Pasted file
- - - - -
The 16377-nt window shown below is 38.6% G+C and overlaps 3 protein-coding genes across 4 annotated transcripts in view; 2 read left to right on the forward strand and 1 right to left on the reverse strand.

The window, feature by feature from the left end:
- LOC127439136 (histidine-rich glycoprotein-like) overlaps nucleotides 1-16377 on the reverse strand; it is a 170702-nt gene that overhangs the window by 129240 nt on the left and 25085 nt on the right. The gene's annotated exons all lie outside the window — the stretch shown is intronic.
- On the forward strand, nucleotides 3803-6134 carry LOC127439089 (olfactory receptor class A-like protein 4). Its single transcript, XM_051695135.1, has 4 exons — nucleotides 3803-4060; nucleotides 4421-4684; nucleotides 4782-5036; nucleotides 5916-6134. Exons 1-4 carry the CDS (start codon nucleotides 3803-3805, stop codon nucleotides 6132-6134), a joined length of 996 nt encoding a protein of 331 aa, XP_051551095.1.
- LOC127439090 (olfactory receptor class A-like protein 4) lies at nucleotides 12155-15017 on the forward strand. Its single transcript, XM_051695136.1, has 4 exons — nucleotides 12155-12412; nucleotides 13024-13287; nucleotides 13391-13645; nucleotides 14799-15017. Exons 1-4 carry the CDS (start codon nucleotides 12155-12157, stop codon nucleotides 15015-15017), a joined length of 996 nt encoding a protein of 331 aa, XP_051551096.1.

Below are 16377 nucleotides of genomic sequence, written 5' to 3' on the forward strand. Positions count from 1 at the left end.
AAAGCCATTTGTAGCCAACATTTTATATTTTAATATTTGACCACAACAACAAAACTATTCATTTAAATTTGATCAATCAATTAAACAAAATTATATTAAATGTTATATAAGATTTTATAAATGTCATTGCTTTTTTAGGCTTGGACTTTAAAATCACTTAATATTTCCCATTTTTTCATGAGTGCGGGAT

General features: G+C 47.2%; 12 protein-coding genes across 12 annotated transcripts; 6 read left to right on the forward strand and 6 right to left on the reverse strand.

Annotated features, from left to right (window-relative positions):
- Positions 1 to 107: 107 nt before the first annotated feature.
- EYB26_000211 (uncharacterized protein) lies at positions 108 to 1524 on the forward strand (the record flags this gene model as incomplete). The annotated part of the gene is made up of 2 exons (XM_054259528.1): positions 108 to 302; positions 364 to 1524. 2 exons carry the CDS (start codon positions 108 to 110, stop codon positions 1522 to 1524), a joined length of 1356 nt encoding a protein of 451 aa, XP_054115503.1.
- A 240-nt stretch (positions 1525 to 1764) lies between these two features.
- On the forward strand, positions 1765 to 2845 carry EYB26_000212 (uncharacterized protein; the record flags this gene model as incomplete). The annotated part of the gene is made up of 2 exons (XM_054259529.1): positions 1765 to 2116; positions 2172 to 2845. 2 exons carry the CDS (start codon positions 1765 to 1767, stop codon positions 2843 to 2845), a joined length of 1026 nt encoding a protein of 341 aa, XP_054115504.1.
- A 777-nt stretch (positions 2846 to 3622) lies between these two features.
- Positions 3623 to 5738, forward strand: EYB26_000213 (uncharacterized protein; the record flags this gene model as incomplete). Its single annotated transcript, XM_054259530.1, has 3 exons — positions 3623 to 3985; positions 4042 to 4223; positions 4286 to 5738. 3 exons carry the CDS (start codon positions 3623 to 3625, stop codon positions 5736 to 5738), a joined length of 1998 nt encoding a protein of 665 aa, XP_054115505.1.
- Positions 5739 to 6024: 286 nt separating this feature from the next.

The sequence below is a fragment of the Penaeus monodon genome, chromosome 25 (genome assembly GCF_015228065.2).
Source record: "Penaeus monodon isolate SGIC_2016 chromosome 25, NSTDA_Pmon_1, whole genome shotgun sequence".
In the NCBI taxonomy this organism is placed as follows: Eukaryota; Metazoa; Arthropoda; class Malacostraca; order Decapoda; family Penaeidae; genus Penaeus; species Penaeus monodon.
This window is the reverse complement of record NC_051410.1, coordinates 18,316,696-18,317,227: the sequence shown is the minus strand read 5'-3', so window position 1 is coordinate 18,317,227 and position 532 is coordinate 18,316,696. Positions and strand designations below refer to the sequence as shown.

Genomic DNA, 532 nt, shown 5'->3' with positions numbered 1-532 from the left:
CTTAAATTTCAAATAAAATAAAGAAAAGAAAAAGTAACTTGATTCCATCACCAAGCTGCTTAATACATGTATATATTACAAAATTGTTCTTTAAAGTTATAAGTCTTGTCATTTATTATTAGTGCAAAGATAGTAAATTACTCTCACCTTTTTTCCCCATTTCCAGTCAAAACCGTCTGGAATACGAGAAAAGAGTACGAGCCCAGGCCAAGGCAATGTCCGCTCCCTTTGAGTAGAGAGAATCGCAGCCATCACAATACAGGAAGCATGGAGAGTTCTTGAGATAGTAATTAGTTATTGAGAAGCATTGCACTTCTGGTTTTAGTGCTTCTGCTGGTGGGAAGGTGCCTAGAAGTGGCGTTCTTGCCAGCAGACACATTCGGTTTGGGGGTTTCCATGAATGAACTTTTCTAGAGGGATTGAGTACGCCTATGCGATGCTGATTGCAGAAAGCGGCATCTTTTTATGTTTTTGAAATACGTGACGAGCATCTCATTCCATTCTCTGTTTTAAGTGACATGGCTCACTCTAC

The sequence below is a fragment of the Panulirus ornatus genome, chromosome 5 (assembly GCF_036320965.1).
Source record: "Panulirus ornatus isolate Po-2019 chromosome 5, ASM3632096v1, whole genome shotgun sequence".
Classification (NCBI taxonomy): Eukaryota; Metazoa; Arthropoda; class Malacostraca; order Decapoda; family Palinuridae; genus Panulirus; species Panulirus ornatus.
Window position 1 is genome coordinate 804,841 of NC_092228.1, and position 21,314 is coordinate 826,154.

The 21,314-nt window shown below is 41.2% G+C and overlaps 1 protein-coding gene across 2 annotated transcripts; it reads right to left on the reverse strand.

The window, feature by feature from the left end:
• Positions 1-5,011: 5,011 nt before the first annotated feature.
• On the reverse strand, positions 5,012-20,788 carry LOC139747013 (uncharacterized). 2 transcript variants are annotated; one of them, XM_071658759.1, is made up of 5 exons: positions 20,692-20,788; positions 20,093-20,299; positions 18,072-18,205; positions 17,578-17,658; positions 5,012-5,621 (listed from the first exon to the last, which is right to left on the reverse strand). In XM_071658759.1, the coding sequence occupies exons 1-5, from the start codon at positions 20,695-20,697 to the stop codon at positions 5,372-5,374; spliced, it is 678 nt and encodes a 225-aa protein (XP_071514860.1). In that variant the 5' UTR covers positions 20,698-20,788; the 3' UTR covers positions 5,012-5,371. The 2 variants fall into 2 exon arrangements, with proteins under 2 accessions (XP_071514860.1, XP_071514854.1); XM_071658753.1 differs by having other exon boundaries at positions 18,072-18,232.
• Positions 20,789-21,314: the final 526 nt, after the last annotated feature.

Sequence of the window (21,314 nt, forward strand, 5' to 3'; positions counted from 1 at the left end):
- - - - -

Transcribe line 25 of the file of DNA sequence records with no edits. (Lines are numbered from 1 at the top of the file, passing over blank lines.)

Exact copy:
Classification (NCBI taxonomy): Eukaryota; Metazoa; Arthropoda; class Malacostraca; order Decapoda; family Palinuridae; genus Panulirus; species Panulirus ornatus.